Back-to-back events planned for 185th celebration of Guanacaste Annexation

July 24, 2009

Guanacaste Folklore

Guanacaste Folklore

By: Chrissie Long
The Tico Times Staff

Costa Rica’s upper arm on the Pacific, known for its expansive beaches and steep volcanoes, is celebrating the day it became part of Costa Rica this weekend.

Replete with lively folk dances, cattle fairs and traditional food such as atoles, chorreadas, and elotes, Guanacaste’s Annexation is always described as a “fiesta.”

In 1824, leaders of the Nicoya Peninsula voted to secede from Nicaragua and join Costa Rica. The region had just gained independence from Spain three years earlier.

But it wasn’t until 1848 that the 4,015 square mile area became the province of Guanacaste, named for a distinctive tree in the area.

In honor of the 185th anniversary, Liberia, the provincial capital, is hosting an evening road race on Friday, a running of the bulls at 5 p.m. on both Saturday and Sunday, a concert at 5 p.m. on Saturday and 6 p.m. on Sunday and a series of livestock events such as a horse parade on Saturday. (For more information visit www.expoliberia.com).

In Nicoya, 5,000 people are expected for the Grand March for Dignity, beginning at 8:30 a.m. Saturday on the outskirts of the city, marching toward the central park.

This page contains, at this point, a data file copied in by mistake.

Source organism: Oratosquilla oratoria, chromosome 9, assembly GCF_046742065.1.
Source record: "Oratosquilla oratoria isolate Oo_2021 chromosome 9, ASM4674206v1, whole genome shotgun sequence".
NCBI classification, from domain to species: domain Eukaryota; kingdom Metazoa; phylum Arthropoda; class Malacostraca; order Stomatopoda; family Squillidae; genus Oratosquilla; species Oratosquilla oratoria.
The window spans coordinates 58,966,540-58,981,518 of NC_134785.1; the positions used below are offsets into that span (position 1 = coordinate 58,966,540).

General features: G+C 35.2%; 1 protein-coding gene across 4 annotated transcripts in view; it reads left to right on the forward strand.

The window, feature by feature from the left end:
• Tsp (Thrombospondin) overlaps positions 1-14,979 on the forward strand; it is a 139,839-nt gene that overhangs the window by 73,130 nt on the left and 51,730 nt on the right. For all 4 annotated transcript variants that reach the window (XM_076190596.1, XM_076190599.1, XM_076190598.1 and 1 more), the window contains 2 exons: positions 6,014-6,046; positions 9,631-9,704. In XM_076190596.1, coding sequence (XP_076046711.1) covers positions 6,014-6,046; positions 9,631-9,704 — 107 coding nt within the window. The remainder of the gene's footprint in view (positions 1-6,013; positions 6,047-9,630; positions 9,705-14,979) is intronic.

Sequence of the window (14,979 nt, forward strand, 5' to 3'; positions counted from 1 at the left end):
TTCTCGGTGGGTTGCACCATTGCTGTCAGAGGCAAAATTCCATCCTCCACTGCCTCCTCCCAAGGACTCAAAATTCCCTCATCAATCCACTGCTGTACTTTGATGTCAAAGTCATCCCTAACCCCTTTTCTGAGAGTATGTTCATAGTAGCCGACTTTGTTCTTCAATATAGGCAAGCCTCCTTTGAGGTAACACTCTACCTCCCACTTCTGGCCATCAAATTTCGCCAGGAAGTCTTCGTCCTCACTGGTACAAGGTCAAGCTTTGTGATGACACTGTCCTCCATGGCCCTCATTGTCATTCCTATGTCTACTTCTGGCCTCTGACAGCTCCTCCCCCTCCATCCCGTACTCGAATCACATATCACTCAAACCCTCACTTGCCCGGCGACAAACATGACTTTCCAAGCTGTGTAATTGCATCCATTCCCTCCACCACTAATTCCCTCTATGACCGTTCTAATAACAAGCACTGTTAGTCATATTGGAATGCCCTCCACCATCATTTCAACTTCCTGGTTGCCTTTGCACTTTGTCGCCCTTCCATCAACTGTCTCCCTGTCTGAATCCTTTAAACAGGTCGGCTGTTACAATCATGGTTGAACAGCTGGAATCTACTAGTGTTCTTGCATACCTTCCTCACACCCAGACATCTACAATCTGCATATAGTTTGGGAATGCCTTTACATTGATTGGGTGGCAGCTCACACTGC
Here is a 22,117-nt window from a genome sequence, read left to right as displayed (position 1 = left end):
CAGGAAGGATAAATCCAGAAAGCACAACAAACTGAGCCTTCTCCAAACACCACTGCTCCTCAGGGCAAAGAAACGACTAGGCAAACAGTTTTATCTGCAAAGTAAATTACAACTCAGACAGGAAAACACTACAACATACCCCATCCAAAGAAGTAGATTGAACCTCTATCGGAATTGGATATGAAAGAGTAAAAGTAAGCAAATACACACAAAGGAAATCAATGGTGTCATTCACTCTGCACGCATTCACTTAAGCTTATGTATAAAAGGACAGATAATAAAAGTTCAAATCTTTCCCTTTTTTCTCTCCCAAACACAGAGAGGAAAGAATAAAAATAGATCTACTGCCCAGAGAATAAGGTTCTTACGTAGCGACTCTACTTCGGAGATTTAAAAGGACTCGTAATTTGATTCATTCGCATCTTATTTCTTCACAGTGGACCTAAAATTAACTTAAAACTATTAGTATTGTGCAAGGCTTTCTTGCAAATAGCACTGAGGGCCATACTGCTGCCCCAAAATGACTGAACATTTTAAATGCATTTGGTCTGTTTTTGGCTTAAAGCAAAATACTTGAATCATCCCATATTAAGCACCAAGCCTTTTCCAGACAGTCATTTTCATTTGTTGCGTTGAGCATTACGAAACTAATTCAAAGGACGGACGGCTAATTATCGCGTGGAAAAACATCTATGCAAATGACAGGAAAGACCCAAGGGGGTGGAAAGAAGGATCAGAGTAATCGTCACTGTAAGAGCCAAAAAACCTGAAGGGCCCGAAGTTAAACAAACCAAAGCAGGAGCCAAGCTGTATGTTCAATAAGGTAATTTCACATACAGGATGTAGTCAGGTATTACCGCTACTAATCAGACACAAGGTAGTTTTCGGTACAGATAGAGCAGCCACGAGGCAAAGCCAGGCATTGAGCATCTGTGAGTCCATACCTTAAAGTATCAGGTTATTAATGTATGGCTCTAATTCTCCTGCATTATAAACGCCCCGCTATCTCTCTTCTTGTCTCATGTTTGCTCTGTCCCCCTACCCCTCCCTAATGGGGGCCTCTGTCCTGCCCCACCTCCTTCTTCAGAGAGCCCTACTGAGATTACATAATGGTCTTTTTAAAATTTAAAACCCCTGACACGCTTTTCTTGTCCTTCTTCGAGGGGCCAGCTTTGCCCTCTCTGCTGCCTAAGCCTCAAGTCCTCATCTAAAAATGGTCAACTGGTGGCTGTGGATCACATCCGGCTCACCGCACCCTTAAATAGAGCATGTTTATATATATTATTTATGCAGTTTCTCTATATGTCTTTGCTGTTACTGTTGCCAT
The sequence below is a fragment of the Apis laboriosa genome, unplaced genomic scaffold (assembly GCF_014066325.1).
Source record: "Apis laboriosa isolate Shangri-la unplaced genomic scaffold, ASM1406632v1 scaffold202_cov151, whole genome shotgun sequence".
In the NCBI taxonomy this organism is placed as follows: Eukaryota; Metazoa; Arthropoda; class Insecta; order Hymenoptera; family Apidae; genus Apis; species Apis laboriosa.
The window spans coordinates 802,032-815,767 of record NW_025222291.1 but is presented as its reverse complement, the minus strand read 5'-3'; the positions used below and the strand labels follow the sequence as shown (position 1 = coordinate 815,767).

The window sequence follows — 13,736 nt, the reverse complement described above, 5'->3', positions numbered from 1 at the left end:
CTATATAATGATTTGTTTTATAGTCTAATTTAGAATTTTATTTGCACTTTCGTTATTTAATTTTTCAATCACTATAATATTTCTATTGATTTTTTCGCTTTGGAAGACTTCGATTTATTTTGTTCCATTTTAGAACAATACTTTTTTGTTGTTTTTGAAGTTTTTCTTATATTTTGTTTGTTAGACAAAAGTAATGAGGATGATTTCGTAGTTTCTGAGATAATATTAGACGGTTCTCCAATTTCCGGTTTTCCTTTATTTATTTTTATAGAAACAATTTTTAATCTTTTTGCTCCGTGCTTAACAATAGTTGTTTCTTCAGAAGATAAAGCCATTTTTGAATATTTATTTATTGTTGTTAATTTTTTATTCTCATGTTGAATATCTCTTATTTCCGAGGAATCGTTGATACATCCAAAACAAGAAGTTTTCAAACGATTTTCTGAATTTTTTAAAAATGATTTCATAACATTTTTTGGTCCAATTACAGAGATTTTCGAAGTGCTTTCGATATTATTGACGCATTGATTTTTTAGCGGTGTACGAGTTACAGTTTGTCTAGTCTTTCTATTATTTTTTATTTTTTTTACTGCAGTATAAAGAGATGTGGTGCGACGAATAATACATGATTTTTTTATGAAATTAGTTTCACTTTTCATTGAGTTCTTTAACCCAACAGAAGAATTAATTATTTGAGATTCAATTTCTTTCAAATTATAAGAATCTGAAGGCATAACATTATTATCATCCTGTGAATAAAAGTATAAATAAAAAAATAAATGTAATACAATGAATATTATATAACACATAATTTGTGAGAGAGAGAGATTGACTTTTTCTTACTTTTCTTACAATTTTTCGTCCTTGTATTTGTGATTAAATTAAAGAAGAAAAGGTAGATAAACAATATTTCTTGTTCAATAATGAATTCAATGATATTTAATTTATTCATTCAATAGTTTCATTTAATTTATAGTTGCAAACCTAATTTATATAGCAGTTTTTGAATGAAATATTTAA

Participants in the march are planning to demonstrate their support for the Coastal Community Law designed to prevent the extinction of coastal and fishing towns. According to the preamble to the bill, these communities face destruction and exploitation of natural ecosystems, poverty and lack of opportunity, among other negatives.

“It’s a day that we celebrate our annexation, a decision that brought much peace and tranquility to the region,” said Wilmar Matarrita, president of the Ecumenical Forum for Alternative Development in Guanacaste ( FEDEAGUA).

“But in reality, we have become one of the most poor and abandoned provinces in the country. Most of the country’s resources are invested in the center, leaving Guanacaste in a poor state,” he added, explaining the reason for the march.

On Saturday, Costa Rican President Oscar Arias will travel to the region and inaugurate a series of public works, including an aqueduct in Maguenco, bridges over the Perioco and Grande rivers and housing projects in Nicoya and Santa Cruz.

He’ll be in Nicoya at 11 a.m. Saturday for the celebration of Annexation Day.

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